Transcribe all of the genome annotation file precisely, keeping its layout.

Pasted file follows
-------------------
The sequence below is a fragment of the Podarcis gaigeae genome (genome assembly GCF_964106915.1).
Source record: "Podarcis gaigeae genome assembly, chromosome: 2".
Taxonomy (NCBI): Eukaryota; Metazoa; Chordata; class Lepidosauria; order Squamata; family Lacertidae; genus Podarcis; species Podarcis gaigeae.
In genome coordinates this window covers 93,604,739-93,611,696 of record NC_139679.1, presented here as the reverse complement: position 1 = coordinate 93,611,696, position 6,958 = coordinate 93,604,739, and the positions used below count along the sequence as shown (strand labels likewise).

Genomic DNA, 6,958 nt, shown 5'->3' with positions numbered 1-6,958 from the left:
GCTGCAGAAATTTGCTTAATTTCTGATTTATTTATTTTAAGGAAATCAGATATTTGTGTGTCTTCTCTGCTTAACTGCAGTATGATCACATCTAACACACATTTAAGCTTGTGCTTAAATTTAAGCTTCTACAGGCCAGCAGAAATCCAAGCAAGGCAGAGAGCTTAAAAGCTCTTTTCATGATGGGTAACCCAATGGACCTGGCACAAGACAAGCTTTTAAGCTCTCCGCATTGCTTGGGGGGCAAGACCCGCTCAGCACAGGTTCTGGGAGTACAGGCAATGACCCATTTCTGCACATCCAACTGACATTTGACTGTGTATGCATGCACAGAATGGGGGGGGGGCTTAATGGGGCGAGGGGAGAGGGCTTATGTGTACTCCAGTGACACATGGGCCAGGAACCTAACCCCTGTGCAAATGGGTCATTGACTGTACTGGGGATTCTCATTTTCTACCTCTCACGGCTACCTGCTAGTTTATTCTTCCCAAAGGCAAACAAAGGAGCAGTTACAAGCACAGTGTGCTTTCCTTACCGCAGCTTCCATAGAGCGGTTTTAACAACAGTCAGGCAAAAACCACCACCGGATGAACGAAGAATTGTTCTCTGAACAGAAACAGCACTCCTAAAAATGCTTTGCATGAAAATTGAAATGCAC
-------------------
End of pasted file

The sequence below is a fragment of the Podarcis gaigeae genome (genome assembly GCF_964106915.1).
Source record: "Podarcis gaigeae genome assembly, chromosome: 2".
Taxonomy (NCBI): Eukaryota; Metazoa; Chordata; class Lepidosauria; order Squamata; family Lacertidae; genus Podarcis; species Podarcis gaigeae.
In genome coordinates this window covers 93,604,739-93,611,696 of record NC_139679.1, presented here as the reverse complement: position 1 = coordinate 93,611,696, position 6,958 = coordinate 93,604,739, and the positions used below count along the sequence as shown (strand labels likewise).

Genomic DNA, 6,958 nt, shown 5'->3' with positions numbered 1-6,958 from the left:
GCTGCAGAAATTTGCTTAATTTCTGATTTATTTATTTTAAGGAAATCAGATATTTGTGTGTCTTCTCTGCTTAACTGCAGTATGATCACATCTAACACACATTTAAGCTTGTGCTTAAATTTAAGCTTCTACAGGCCAGCAGAAATCCAAGCAAGGCAGAGAGCTTAAAAGCTCTTTTCATGATGGGTAACCCAATGGACCTGGCACAAGACAAGCTTTTAAGCTCTCCGCATTGCTTGGGGGGCAAGACCCGCTCAGCACAGGTTCTGGGAGTACAGGCAATGACCCATTTCTGCACATCCAACTGACATTTGACTGTGTATGCATGCACAGAATGGGGGGGGGGCTTAATGGGGCGAGGGGAGAGGGCTTATGTGTACTCCAGTGACACATGGGCCAGGAACCTAACCCCTGTGCAAATGGGTCATTGACTGTACTGGGGATTCTCATTTTCTACCTCTCACGGCTACCTGCTAGTTTATTCTTCCCAAAGGCAAACAAAGGAGCAGTTACAAGCACAGTGTGCTTTCCTTACCGCAGCTTCCATAGAGCGGTTTTAACAACAGTCAGGCAAAAACCACCACCGGATGAACGAAGAATTGTTCTCTGAACAGAAACAGCACTCCTAAAAATGCTTTGCATGAAAATTGAAATGCAC